One of the worst same-store-sales results relative to expectations last week was from Buckle (BKE), which reported a decline of over 5% compared to expectations of roughly flat. The company, which doesn't provide guidance, also had posted a weak April number, but it explained on its 1st Quarter conference call a few weeks ago that the weakness had been due to a lack of inventory, especially in accessories. At this point, it's unclear whether those problems persisted in May. In any event, the stock lost about 8% of its value over the next two days (click to enlarge):
Over the past two years, the stock has performed better than the market despite a pretty tough ending to 2009. I first got interested in the stock near the end of 2009 and added it to the Conservative Growth/Balanced Model Portfolio in mid-December near 28. In February, we added it to the Top 20 Model Portfolio near 29. It's been a good trading stock, as we sold some in the Top 20 in April at around 38.50 and repurchased some in May at 35.71. In CG/B, we trimmed at 38 and repurchased some at 35.71 as well.
For those not familiar with the company, it is a mall-based seller of denim and tops to primarily young adults, with a focus on above-average quality. Based in Kearney, Nebraska, which isn't exactly the fashion center of our country, the company competes with many other concepts, though none quite so directly. It is often lumped with American Eagle (AEO), Aeropostale (ARO) and Abercrombie & Fitch (ANF), but, from what I can tell, it's overlap isn't as big as one might expect. Its demographic is a bit older and a bit higher-end.
The company stands out from these and other retailers in many ways. First, management doesn't get much better in my view, with long tenure, proven success over a long period of time and high ownership. In total, insiders own 45%, though Chairman and founder Dan Hirschfeld accounts for 36%. CEO Dennis Nelson, who has been with the company since 1970, on the Board since 1991 and CEO since 1997, owns 7%. CFO Karen Rhoades, with the company since 1987, owns almost 1%. Second, the company excels for its service, which includes free alterations on jeans (which is good, since they average $90 a pair). The company invests very heavily in training its salespeople. Third, the company has mastered the private label, which accounts for 29% of its business in the most recent quarter. The price points may be high, but so is the value to its customers. Fourth, like true owners, the management team knows how to allocate capital. The balance sheet is pristine, with no debt and $236mm in cash and investments (about $5 per share). The dividend is now .80 (2.4% yield), but the company has paid extra dividends in three of the past four years. During the past two years, total dividends per share have been 2.60 and 2.73. The company has also been opportunistic in repurchasing stock, buying 557k in 2008 and 964K in 2007 for a total cost of 20.38 per share.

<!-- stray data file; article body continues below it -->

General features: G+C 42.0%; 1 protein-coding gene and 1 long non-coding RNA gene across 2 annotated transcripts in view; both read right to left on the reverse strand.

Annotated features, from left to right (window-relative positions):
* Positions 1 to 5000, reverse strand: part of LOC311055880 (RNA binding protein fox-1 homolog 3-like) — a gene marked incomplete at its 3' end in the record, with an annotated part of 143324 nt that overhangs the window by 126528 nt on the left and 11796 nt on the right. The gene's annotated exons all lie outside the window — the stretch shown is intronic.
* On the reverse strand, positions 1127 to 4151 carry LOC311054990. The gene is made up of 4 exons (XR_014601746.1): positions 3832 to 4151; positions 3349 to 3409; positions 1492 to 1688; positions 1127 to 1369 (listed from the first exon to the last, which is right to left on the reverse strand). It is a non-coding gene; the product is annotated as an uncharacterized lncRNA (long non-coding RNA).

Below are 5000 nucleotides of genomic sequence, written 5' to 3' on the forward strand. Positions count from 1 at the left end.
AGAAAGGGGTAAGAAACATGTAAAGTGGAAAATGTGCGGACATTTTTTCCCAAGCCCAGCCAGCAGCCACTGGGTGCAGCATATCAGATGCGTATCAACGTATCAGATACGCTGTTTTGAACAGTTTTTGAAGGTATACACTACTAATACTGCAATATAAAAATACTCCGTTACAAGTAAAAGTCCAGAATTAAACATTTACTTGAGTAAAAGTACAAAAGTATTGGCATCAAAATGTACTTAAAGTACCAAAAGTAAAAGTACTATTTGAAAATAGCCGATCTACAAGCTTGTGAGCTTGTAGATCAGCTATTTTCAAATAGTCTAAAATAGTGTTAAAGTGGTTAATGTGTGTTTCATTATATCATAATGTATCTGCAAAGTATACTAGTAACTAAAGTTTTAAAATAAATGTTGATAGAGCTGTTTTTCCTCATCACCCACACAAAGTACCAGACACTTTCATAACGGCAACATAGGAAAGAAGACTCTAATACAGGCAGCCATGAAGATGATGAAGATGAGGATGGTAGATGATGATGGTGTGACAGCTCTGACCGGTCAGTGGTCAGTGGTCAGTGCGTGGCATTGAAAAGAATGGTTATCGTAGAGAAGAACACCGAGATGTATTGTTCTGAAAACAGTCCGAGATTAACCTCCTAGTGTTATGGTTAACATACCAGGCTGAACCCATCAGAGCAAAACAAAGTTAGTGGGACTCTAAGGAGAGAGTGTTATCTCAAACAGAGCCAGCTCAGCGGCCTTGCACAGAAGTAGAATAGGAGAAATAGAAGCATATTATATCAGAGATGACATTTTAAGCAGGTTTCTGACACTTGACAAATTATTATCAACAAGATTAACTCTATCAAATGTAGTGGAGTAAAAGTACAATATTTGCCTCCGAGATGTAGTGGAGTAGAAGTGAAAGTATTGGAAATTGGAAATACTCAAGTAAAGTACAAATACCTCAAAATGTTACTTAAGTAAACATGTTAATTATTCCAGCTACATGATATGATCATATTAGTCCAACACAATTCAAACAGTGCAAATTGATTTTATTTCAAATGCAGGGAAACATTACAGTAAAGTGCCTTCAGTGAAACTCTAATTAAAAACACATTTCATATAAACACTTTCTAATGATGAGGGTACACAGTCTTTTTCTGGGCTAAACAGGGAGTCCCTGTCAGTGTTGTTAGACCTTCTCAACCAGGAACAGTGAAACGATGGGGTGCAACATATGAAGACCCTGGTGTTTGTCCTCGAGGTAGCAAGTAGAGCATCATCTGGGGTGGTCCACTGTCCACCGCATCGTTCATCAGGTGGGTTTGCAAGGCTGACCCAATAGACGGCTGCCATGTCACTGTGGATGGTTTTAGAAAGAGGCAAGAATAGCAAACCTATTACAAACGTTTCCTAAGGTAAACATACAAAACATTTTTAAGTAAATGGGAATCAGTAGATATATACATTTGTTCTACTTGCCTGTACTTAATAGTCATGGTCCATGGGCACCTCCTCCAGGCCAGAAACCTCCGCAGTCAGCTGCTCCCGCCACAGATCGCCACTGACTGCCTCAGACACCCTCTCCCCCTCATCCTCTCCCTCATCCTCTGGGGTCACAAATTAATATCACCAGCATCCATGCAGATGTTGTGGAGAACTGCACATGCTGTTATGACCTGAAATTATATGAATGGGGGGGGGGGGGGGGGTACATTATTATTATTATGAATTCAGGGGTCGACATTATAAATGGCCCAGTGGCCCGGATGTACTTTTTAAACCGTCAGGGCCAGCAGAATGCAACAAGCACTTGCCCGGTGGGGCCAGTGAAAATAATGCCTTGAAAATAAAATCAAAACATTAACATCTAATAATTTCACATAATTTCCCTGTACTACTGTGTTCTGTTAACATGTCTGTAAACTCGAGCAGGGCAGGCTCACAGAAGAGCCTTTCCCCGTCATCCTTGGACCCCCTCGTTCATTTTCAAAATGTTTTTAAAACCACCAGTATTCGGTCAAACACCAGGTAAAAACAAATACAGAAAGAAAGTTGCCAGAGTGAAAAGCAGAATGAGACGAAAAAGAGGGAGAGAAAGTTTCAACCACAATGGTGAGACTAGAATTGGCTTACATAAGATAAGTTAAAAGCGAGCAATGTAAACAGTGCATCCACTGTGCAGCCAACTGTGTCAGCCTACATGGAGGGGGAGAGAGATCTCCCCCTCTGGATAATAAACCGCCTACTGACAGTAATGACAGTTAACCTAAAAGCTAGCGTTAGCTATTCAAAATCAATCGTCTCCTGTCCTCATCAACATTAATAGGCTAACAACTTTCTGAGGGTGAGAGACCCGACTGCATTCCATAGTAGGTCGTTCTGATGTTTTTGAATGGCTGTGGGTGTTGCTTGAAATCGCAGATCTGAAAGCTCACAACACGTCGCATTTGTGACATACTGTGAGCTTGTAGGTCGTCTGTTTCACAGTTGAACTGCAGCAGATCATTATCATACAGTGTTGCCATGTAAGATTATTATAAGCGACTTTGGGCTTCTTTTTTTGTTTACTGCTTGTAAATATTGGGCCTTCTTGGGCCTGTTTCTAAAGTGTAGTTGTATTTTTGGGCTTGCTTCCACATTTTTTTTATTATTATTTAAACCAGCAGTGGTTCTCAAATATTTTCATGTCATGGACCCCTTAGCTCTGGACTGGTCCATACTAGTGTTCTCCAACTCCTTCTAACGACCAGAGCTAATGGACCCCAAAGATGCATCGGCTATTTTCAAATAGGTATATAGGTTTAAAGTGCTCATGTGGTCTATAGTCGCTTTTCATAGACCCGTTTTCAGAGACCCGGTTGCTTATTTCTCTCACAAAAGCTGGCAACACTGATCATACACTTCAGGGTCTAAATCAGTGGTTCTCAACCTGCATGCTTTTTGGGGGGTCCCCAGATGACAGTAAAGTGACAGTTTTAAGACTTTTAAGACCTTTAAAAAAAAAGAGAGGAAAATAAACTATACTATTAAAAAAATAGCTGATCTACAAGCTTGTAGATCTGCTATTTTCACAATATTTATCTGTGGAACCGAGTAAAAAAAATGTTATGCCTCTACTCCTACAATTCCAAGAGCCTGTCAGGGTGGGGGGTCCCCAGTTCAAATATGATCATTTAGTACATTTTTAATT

I think that the stock is very inexpensive, with current PE ratio based upon projected earnings over the next year of just 11.3X. Adjusting for the cash and investments, the PE is below 10. What's interesting to me is that the FY12 estimate of 2.95 appears to be too low, representing just 1% growth from the FY12 estimate of 2.92. As I examine the detail, I see two outliers: GS at 2.13 (-18% from FY11) and GARP Research at 1.65 (-38% from its estimate for FY11). All of the other analysts show growth. Excluding the outliers, the consensus would be 3.16 based upon the other 10 contributing analysts. So, while it's not exactly robust growth, it is still, at 8%, a lot better than just 1%.